There is no cure for the disease, and it is 100 percent fatal. It infects its victim’s brain cells, causing them to burst and leaving behind empty spaces that give the brain a spongy look.
According to the Centers for Disease Control and Prevention (CDC), CWD was first identified in Colorado in deer in captivity at a research facility in the 1960s. It was found in wild deer in 1981, and has since spread into 251 counties in 24 states in the Midwest and Southwest, along with Mississippi, Tennessee, the Virginias, Maryland, Pennsylvania and New York. There are still questions about whether it existed before the 1980s in the non-captive deer population but had just never been seen because no one was looking for it.
The CDC assures us there have been no reported cases of people contracting the human form of CWD from infected deer, but animal studies suggest that non-human primates, like monkeys, that eat meat from a CWD-infected animal or have contact with contaminated brain or body fluids from an infected animal are “at risk” from contracting the disease. It’s been shown to infect mice and hamsters. Humans can and have become infected with CWD’s cousin, mad-cow disease, and in the 1990s hunters in Kentucky contracted a form of the disease after eating squirrel brains. This would seem to indicate humans could also contract CWD from cervids.
And perhaps they already have. The human version of spongiform disease is called Creutzfeldt-Jakob disease (CJD), and it has killed people in areas where mad cow disease is found. Since 1996, more than 230 CJD cases have been identified in 12 countries, 178 of them in the United Kingdom, 27 in France, and four in the United States, according to Food Safety News.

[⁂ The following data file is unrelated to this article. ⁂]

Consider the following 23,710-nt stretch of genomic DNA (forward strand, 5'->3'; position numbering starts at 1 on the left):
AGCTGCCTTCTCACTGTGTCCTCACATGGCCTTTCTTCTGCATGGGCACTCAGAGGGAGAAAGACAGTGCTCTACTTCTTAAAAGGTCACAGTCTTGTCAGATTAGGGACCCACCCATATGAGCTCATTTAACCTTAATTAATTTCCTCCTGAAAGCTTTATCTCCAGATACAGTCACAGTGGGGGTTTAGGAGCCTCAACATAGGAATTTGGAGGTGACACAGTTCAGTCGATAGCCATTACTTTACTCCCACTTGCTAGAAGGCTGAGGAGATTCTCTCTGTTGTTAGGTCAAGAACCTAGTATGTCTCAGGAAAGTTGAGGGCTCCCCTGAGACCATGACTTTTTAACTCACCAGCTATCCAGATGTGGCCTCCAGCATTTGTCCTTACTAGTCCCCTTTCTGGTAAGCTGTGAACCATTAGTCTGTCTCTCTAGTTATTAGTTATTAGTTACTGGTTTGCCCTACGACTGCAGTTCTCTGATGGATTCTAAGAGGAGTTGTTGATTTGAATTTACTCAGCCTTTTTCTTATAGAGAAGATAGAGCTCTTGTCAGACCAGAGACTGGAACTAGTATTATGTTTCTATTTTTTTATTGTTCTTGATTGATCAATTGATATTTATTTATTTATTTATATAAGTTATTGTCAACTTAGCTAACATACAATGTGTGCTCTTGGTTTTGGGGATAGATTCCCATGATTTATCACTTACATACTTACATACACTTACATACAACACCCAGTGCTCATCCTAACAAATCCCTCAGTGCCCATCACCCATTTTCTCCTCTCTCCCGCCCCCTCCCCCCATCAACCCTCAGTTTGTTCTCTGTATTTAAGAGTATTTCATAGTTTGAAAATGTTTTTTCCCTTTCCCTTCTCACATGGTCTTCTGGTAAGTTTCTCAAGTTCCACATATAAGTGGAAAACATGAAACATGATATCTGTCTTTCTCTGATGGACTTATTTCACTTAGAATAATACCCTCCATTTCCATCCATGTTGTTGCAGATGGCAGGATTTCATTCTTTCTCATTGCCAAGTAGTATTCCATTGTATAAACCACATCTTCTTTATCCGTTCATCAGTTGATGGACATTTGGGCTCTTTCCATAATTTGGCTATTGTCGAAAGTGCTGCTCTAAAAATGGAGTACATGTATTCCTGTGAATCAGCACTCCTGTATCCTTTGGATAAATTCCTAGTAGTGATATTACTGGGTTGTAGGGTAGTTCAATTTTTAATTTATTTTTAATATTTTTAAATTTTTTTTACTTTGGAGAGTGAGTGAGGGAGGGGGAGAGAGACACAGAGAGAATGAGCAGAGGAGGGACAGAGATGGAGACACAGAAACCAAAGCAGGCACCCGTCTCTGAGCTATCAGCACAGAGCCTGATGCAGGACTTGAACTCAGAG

In humans it creates psychiatric and behavioral changes, trouble walking, loss of weight, and problems with memory and thinking. It is incurable and always fatal.
Popular Science reports that the CDC has investigated a number of cases in which deer hunters who consume deer meat have later contracted CJD. Most troubling, at least three of the cases occurred in men less than 30 years old. Spongiform diseases typically take years to develop, so noting it in young people is cause for concern.
In the early 2000s, several patients with CJD and others with vague neurological symptoms were discovered. All were deer hunters, but none had consumed meat from known infected areas. All of the patients died.
But spongiform disease is not caused by a virus, at least not one that’s been identified. In fact, what sets it off has not been determined.